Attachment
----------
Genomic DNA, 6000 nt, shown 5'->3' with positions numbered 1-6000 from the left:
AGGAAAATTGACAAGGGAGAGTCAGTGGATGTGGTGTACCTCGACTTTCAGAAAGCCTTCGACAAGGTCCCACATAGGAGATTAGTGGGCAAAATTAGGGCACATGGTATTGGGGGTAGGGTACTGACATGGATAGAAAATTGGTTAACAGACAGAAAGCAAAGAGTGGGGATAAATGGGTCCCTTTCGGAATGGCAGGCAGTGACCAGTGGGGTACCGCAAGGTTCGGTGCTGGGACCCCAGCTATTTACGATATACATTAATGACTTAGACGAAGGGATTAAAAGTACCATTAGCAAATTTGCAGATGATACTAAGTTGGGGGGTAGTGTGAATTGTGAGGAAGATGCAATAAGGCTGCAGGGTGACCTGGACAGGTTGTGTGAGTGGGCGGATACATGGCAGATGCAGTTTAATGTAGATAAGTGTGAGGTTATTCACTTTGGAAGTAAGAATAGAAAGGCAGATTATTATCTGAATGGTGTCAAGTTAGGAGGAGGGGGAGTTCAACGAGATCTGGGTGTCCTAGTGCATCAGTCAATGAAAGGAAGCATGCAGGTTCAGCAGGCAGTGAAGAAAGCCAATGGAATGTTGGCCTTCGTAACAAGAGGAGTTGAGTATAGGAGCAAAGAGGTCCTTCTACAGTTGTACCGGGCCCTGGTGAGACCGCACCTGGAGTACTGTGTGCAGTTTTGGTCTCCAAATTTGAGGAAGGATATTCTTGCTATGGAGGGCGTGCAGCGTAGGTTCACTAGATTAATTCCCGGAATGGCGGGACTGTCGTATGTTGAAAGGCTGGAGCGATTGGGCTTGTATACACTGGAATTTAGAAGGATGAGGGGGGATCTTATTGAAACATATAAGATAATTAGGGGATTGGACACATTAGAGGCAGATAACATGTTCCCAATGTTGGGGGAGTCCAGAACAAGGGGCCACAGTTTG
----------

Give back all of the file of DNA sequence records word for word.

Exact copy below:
Genomic DNA, 6000 nt, shown 5'->3' with positions numbered 1-6000 from the left:
AGGAAAATTGACAAGGGAGAGTCAGTGGATGTGGTGTACCTCGACTTTCAGAAAGCCTTCGACAAGGTCCCACATAGGAGATTAGTGGGCAAAATTAGGGCACATGGTATTGGGGGTAGGGTACTGACATGGATAGAAAATTGGTTAACAGACAGAAAGCAAAGAGTGGGGATAAATGGGTCCCTTTCGGAATGGCAGGCAGTGACCAGTGGGGTACCGCAAGGTTCGGTGCTGGGACCCCAGCTATTTACGATATACATTAATGACTTAGACGAAGGGATTAAAAGTACCATTAGCAAATTTGCAGATGATACTAAGTTGGGGGGTAGTGTGAATTGTGAGGAAGATGCAATAAGGCTGCAGGGTGACCTGGACAGGTTGTGTGAGTGGGCGGATACATGGCAGATGCAGTTTAATGTAGATAAGTGTGAGGTTATTCACTTTGGAAGTAAGAATAGAAAGGCAGATTATTATCTGAATGGTGTCAAGTTAGGAGGAGGGGGAGTTCAACGAGATCTGGGTGTCCTAGTGCATCAGTCAATGAAAGGAAGCATGCAGGTTCAGCAGGCAGTGAAGAAAGCCAATGGAATGTTGGCCTTCGTAACAAGAGGAGTTGAGTATAGGAGCAAAGAGGTCCTTCTACAGTTGTACCGGGCCCTGGTGAGACCGCACCTGGAGTACTGTGTGCAGTTTTGGTCTCCAAATTTGAGGAAGGATATTCTTGCTATGGAGGGCGTGCAGCGTAGGTTCACTAGATTAATTCCCGGAATGGCGGGACTGTCGTATGTTGAAAGGCTGGAGCGATTGGGCTTGTATACACTGGAATTTAGAAGGATGAGGGGGGATCTTATTGAAACATATAAGATAATTAGGGGATTGGACACATTAGAGGCAGATAACATGTTCCCAATGTTGGGGGAGTCCAGAACAAGGGGCCACAGTTTG